WAFA – the future
As those who have been involved in WAFA over the last couple of years may know, it was established through the generosity of the Somerville-Ford family and the Institute of Commercial management (ICM), who had previously supported the ‘What’s Under Your School’ project through CBA Wessex. The support of ICM allowed us to convert an old milking parlour into ‘Mick’s Barn’, where courses are taught and post-excavation work is carried out, and to develop the range of courses that we have been offering since 2014. The aim was that within a couple of years WAFA would be self-funding and sustainable, generating enough income from course fees to pay for its running costs and not requiring any further external funding. We were confident that our market research had identified a real need for a place where people of all ages and abilities could come and learn the techniques of field archaeology in the context of a genuine landscape study. But what has become clear to us is that we were perhaps over-optimistic in our assessment of this need.
At the end of 2015, we had to make a decision about the direction that WAFA would go in and decided that we would continue as we had done in the previous year. So, in 2016 we offered a range of day schools and the two week summer training excavation at Lazerton Chapel. Unfortunately, due to low bookings, we were forced to cancel a number of the day schools and, most unfortunately, the summer excavation. With the day schools, low numbers made them economically unviable and the excavation did not receive enough bookings to make it both economically and, more importantly, archaeologically viable.
However, during 2016, our volunteers, who meet on Tuesday’s (late pm and evening) have moved on from carrying out post-excavation work on our Lazerton Chapel finds and are now working on some major Verwood kiln assemblages in support of a Dorset student who has just started a PhD at Bournemouth University. This is allowing our volunteers to develop an understanding of pottery analysis under expert guidance as well as contributing to a major study. This work will continue in 2017.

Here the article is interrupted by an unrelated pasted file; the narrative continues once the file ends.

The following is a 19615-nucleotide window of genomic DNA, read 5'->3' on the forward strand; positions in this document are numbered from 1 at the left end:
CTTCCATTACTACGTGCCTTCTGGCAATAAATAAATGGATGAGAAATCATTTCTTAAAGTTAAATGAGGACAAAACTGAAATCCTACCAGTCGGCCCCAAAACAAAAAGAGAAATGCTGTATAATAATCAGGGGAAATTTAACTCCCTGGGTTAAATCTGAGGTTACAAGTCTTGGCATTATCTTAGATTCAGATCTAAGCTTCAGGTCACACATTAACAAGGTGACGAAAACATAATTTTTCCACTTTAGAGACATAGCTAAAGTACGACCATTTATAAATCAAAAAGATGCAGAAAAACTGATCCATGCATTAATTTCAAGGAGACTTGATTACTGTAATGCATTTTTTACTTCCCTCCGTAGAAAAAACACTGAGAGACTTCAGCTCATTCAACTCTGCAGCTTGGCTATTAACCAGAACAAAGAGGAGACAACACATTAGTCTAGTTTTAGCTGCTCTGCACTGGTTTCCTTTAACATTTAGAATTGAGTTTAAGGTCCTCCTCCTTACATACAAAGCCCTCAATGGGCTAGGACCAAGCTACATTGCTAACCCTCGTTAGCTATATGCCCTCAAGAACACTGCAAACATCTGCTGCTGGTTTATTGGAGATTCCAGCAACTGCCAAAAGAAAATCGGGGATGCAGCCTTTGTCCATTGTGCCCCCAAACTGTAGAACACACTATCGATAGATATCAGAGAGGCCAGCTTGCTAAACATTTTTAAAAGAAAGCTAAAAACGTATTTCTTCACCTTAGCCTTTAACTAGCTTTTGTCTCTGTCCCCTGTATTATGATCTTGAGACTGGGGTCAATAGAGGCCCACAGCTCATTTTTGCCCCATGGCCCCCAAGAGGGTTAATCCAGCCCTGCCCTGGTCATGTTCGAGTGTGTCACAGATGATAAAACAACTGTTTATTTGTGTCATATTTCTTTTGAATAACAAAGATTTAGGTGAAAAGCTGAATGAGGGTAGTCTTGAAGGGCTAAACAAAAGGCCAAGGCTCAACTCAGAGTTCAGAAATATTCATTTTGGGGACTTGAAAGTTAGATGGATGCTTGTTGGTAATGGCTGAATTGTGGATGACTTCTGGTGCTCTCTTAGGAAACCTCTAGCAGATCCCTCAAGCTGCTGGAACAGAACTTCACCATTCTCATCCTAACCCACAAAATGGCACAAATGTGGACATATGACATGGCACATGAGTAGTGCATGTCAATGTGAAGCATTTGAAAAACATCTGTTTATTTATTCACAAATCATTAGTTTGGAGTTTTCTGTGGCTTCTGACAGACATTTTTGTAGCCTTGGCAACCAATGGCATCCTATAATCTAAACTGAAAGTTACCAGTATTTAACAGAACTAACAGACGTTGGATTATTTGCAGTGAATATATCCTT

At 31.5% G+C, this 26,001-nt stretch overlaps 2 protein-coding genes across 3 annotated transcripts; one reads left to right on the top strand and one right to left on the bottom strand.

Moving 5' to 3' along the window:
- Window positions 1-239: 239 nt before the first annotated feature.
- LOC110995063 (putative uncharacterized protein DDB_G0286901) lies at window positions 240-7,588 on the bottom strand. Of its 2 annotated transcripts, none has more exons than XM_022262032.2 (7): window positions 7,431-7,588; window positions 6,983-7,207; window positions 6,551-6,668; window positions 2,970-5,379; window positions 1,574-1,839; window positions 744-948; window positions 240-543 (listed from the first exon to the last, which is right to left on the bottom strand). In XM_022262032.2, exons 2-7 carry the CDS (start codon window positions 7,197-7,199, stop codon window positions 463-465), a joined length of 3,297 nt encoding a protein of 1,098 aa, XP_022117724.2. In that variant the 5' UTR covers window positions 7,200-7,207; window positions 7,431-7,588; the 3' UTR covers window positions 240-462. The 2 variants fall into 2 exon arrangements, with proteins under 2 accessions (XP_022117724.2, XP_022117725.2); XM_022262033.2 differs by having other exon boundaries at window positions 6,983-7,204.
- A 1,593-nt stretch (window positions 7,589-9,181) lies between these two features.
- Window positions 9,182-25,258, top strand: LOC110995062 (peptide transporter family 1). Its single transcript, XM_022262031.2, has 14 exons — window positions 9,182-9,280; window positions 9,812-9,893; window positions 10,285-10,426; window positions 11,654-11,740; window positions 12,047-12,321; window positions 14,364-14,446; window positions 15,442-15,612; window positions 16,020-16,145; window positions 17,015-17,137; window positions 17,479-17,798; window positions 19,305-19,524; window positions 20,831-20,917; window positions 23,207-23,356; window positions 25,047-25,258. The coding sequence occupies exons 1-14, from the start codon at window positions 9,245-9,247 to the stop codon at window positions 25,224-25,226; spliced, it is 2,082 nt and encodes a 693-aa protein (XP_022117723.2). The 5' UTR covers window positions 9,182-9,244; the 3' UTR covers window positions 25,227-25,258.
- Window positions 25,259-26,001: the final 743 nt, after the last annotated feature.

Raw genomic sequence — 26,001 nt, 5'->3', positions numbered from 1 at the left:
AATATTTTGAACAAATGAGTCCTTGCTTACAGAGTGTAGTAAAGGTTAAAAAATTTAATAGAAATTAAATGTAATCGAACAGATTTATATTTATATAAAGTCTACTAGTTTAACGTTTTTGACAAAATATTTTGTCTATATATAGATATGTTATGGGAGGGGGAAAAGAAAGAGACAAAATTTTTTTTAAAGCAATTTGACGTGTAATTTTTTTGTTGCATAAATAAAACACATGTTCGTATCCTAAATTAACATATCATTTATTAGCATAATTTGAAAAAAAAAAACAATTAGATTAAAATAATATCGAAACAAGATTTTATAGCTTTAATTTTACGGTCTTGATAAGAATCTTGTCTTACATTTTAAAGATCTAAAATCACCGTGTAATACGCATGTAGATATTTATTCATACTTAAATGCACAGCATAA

The experimental coppicing project that is being run by the Cranborne Ancient Technology Centre in the woods at Ash Farm is also continuing.
So where do we go from here?
We have decided that we will not be offering a range of courses in 2017. Instead we are inviting any archaeological or historical group, or other group such as U3A, to contact us if they would like us to set up and deliver a course for them. We will require a minimum of 12 firm bookings in order to deliver a course. The range of subjects will include those delivered over the last two years: air photography, earthwork survey, geophysics, fieldwalking, snails and soils and excavation recording. Additional courses can be set up on request.
There will be no training excavation in 2017.
The ATC will continue to run this project which gives participants the opportunity to work with replica prehistoric tools of stone, copper, bronze and iron as part of a genuine experiment. Dates and details will be posted on the website (this is obviously an autumn/winter activity).
Volunteer finds processing
This will continue at Mick’s barn on a Tuesday from 3.00 – 8.30pm) re-starting on the 10th January. Please check the website before coming over as there may be some Tuesdays where it is not possible to start until later (4.30 pm).
We are in the process of developing a community archaeology project, based at WAFA (a registered charity) and located in East Dorset. Discussions are being held with partner organisations and funding bodies and we will announce further details through the website when appropriate.
As you will have been able to gather, this is a time of change for WAFA. It has not established itself in the way in which we thought it would but we now have a firm foundation on which to build and a core of loyal and friendly volunteers to support us so we are looking forward to developing new ideas and moving on in new directions.
Watch this space!
WAFA lead archaeologist